The film has a plethora of television stars of the time including Shirley Jones (The Partridge Family), Brandon Cruz (The Courtship of Eddie's Father), Jerry Paris (The Dick Van Dyke Show), Tina Louise (Gilligan's Island), Harry Morgan (Mash) and June Lockhart (Lost in Space). All play prominent roles in the film. There is also a cameo appearance from Penny Marshall (Laverne and Shirley, The Odd Couple) who plays one of the "employees" at Mr. Good's "domestic help" agency. And, actress Eve Plumb (The Brady Bunch) has a very brief online appearance as well. She plays a student at Bernard's school whom Walter asks for directions to Miss Spencer's classroom. See more »
As a child growing up in the 1960's and 1970's I used to love to watch those wonderful ABC Movie of the Week made-for-TV movies. The theme would start with the gorgeous Burt Bacharach's "Nikki", an all time favorite song from one of my all time favorite composers. One of those most memorable movies was 1970's "But I Don't Want To Get Married!" a simple comedy about a widower, played by the late great Herschel Bernardi and his two sons who move to California to start a new life. Walter (Bernardi) discovers the single life and suddenly becomes the target of blind dates, set-ups and the desires of several needy single women. Everyone wants what's good for Walter but he's still not over his loss nor is he ready to make a commitment and settle down, neither are his sons ready for a new mother.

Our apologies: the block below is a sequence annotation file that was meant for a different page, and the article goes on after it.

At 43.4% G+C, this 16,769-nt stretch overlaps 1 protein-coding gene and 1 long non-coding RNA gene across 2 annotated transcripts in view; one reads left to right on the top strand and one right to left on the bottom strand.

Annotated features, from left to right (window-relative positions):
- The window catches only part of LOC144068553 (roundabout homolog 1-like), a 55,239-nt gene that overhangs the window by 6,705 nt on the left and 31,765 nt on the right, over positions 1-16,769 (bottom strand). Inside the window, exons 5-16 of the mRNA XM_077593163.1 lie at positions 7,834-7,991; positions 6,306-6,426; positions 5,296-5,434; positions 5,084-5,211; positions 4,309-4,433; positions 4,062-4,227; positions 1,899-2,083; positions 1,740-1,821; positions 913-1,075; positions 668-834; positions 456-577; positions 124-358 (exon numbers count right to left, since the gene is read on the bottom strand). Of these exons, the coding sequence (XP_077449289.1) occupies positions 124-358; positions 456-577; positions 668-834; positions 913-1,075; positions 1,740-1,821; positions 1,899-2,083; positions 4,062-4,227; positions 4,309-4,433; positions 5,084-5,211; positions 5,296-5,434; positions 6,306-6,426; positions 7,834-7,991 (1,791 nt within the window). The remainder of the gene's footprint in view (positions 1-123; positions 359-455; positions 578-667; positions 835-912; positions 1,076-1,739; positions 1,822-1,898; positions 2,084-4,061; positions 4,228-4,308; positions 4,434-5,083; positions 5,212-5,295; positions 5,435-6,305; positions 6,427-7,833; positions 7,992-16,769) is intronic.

This is a sweet, heart-warming movie with a very likable cast like the movie's director and co-producer Jerry Paris as Walter's playboy co-worker, Brandon Cruz as his youngest son best known for his role in "The Courtship of Eddie's Father" and of course the unforgettable women Shirley Jones, Tina Louise, Nanette Fabray, Sue Lyon, June Lockhart and others.
I love the time this movie was made; no big social issues weighed it down, no one slept around and while its topic has been done several times (before and after) still takes you back to a more innocent time not so long ago. A few years ago it played on a late-late night broadcast and luckily I managed to record it. I have never seen it since then or on video. It's too bad others can't share what makes this movie a somewhat forgotten gem especially being produced by another late great, Aaron Spelling.
It can currently be seen on YouTube, just do a search.
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